• April 2013: Based on the raid in February 2013, Turkish police also found evidence of a plot linked to al Qaeda to bomb the US Embassy in Ankara.
• May 2013: Seven members of the al Qaeda-linked Al Nusrah Front were detained after police found sarin gas, which was reportedly going to be used in a bomb attack against targets in Turkey, during a search of the suspects’ homes in Adana and Mersin.
5. BACKGROUND: RADICAL ISLAMIST COMMUNITIES IN TURKEY
According to a BBC report from January 2010, “[t]here are pockets of sympathy for jihadist Islam in parts of Turkey, numbering around 5000 Salafi Muslims.” This group “serves as a potential recruitment pool for al Qaeda operatives” notes a 2009 report in Eurasia Daily Monitor. Members of these communities have gone to Afghanistan and Pakistan for military training, and to Saudi Arabia for religious training. These groups include members who have fought in Afghanistan, Bosnia, Chechnya, Tajikistan, and Kashmir. The Salafist view sees Turkey as a country that is not ruled according to Islamic laws. Salafists do not believe in praying with an imam who is paid by the government, nor do they believe that the Turkish Ministry of Religious Affairs (Diyanet) represents Muslims. They want to abolish the secular order, bring Islamic law (sharia), and spread the Salafi-Wahhabi version of Islam in Pakistan, Afghanistan, and Saudi Arabia.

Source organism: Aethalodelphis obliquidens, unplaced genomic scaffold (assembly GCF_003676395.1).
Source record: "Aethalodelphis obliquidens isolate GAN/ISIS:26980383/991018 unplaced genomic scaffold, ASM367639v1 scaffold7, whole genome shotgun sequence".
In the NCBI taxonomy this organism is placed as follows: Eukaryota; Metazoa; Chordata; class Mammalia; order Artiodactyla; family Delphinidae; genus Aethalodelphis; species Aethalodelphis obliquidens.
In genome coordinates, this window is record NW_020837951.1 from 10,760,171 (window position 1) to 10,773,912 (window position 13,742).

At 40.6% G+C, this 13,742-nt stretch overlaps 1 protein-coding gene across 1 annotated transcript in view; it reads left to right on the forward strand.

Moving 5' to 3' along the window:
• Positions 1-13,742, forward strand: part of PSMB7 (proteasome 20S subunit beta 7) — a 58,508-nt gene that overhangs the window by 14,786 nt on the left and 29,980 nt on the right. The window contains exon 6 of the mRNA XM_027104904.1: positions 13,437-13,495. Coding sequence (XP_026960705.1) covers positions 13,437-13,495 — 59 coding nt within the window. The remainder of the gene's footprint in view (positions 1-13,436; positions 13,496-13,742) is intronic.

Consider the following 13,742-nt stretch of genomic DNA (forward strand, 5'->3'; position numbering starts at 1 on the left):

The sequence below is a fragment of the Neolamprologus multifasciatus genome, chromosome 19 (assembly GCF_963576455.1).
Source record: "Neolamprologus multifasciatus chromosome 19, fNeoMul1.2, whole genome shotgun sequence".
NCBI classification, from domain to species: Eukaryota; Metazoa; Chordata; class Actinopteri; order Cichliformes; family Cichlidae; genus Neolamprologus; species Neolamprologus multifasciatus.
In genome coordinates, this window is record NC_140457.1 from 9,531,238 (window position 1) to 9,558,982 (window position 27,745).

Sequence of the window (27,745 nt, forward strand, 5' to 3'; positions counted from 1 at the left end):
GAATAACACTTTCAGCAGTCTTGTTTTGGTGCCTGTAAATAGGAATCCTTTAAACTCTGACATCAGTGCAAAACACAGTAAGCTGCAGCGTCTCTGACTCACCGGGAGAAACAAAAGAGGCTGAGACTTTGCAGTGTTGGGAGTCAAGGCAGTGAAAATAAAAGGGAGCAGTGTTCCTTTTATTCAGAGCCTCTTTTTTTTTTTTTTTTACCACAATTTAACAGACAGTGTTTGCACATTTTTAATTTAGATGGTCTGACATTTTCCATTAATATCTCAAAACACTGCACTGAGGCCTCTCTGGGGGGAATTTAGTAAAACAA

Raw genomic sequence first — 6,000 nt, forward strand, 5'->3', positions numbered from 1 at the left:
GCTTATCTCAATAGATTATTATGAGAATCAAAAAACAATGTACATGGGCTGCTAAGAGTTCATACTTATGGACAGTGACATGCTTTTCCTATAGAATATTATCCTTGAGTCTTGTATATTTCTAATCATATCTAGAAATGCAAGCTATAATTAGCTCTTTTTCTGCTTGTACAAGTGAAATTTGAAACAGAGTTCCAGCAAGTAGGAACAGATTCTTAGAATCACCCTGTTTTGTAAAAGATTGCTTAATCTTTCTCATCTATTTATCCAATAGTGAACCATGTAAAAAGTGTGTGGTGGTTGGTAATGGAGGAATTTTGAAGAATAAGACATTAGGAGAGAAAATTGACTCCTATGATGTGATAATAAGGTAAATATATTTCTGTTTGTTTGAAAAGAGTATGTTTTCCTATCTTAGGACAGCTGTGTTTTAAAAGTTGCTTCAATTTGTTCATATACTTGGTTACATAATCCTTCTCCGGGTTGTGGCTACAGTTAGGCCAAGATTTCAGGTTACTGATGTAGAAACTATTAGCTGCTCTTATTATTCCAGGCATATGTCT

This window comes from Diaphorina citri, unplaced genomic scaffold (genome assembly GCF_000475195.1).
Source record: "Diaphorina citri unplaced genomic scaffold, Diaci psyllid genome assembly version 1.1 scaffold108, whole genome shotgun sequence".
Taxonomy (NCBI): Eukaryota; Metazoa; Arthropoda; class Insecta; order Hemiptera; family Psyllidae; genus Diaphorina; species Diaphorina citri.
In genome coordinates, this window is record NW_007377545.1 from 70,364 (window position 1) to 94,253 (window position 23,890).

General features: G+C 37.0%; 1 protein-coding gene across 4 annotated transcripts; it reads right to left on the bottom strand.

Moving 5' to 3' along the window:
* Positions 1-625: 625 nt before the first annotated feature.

How did this demographic base emerge in Turkey? In a 2007 report for the Washington Institute for Near East Policy, Turkish expert on Islamic movements Ruşen Çakır observes that it started in the 1970s, with the influence of the Egyptian Islamist theorist and author Sayyid Qutb. Subsequently, the 1979 Islamic Revolution in Iran opened new horizons for Turkish Islamist ideology. Çakır notes that many young Islamists from Turkey visited Iran and then began to research ways of transforming Turkey into Iran when they returned. Under the influence of the Iranian regime’s strategy of “export of revolution,” books written by ayatollahs, particularly those of Khomeini, were translated into Turkish.